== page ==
It has been a little more than two years since Arnaud Ozharun opened his Silver Lake beauty salon in a cavernous building planted with a vertical garden. An estimated 20,000 seedlings – from succulents to Scotch Moss – and handfuls of soil were inserted into slits cut into thick fabric attached to the walls of Natural Mind salon, located at the corner of Sunset and Griffith Park boulevards. “It will look like Amazonia, ” Ozharun said of his vision for a lush vertical garden. But now, sections of the vertical garden loom more like Arizona than Amazonia, with barren stretches of wall devoid of greenery and tattered piece of fabric and plastic hanging from the building.
The building has been leased to a new tenant, who will decide whether or not to keep and maintain the garden, said building owner Nader Amirpour. “I am not sure what they are going to do,” said Amirpour, who would not disclose the identity of the new tenant. He told the new tenant: “You maintain it – I am not.”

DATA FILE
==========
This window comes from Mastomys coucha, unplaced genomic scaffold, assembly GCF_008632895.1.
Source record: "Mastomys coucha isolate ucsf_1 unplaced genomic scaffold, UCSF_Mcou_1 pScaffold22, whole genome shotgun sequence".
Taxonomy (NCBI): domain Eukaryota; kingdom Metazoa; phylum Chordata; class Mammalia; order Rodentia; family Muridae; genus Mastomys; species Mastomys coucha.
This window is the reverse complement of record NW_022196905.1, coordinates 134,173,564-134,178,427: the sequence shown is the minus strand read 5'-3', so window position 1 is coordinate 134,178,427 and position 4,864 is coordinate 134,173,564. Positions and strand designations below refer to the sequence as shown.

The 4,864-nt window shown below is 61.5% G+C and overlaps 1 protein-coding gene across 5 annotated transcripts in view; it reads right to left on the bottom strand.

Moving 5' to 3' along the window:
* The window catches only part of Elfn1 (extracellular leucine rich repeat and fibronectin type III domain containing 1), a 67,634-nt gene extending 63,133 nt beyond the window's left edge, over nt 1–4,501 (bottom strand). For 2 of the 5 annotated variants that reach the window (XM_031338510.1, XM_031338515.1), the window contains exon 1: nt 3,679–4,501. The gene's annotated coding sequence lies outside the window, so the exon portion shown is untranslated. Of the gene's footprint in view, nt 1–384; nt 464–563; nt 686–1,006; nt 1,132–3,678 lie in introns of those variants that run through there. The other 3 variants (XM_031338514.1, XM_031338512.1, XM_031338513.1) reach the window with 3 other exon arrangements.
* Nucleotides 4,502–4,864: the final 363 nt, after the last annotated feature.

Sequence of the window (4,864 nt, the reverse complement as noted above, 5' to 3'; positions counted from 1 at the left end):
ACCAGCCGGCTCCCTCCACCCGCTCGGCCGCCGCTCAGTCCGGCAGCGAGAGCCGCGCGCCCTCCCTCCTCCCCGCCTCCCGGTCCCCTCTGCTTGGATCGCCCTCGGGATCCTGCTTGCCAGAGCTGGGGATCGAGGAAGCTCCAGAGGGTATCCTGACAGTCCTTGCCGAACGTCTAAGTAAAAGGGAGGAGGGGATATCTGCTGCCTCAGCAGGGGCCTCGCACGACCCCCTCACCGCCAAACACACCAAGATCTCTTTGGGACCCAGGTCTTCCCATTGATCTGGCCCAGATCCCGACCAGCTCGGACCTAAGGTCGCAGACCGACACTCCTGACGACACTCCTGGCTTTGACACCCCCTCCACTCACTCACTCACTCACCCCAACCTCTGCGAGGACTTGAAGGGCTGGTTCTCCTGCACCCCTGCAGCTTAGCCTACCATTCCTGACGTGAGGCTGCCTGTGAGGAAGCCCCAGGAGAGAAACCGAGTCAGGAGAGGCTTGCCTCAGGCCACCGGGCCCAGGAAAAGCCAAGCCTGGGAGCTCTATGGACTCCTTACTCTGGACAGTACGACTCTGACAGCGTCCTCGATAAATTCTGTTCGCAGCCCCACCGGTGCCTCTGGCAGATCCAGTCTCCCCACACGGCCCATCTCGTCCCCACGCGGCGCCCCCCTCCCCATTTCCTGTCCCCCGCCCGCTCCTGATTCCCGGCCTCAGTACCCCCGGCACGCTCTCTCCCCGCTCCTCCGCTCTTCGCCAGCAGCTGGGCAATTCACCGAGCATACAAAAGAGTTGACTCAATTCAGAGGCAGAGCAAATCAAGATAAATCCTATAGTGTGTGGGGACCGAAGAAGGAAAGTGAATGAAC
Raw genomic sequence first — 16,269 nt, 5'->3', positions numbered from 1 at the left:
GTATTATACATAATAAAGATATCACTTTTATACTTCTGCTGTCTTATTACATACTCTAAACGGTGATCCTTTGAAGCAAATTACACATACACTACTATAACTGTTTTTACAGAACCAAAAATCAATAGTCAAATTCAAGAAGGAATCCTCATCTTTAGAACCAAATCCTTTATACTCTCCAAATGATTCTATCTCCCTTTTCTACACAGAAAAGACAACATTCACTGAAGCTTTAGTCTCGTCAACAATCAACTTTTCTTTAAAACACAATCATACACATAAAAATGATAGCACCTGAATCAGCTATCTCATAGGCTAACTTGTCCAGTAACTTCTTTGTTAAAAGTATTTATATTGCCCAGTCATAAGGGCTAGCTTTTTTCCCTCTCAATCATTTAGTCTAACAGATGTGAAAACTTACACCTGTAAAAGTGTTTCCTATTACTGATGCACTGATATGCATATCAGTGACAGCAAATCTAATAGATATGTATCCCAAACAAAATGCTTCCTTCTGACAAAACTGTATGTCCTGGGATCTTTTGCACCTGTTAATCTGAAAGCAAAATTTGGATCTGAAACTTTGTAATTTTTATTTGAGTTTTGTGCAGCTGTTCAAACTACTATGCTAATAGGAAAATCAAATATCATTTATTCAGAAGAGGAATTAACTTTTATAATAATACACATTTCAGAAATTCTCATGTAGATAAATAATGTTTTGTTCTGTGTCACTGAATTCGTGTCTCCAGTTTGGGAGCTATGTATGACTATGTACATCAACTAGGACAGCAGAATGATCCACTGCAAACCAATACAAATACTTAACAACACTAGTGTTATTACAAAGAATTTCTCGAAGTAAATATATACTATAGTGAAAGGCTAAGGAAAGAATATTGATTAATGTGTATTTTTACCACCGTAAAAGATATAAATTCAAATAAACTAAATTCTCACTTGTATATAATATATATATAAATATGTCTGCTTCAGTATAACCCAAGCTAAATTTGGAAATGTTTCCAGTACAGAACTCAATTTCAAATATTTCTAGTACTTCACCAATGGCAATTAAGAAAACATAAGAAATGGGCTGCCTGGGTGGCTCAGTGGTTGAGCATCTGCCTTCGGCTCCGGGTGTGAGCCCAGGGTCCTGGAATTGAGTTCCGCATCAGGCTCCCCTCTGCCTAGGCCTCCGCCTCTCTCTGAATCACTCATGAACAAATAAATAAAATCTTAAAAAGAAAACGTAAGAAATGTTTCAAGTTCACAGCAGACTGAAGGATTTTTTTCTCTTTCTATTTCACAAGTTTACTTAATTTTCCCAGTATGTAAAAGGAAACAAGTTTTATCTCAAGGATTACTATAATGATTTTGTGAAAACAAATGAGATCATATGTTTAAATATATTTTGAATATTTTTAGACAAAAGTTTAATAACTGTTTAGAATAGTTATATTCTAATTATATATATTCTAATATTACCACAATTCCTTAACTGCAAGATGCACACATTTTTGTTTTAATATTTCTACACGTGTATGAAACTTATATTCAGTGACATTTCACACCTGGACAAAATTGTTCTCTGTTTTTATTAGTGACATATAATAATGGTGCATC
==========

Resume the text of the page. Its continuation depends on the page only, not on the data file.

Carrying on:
Amirpour said that many of the prospective tenants interested in the building liked the idea of the vertical garden. But apparently maintaining a vertical garden can take more work and money than expected. “The water is running all day long,” Amipour said. ” Arnaud was complaing about the [water] bill. It was very high.” The Eastsider is seeking to contact Ozharun for comment.
Ozharun spent a considerable amount of time to install the vertical garden. The garden grows on about a half-dozen layers of plastic and fabric that supports the plants and protects the exterior walls from moisture. Under the padding are pipes to supply water to the garden. Drains at the base of the building collect the water, which recirculated back into the garden.
Landscaper and designer James Reineck, who installed the garden but was not in charge of maintenance , said he was surprised to hear that the building was up for lease but not so surprised to hear about the expensive of keeping up a vertical garden.
“Most large-scale, vertical gardens usually have alot of financial backing to keep them looking nice, not low maintenance by any means,” he said in an email. “I’ve got to give credit to the owner for his vision on building the garden. Most business owner only care about financial gain, but he truly wanted to give something nice to his community.”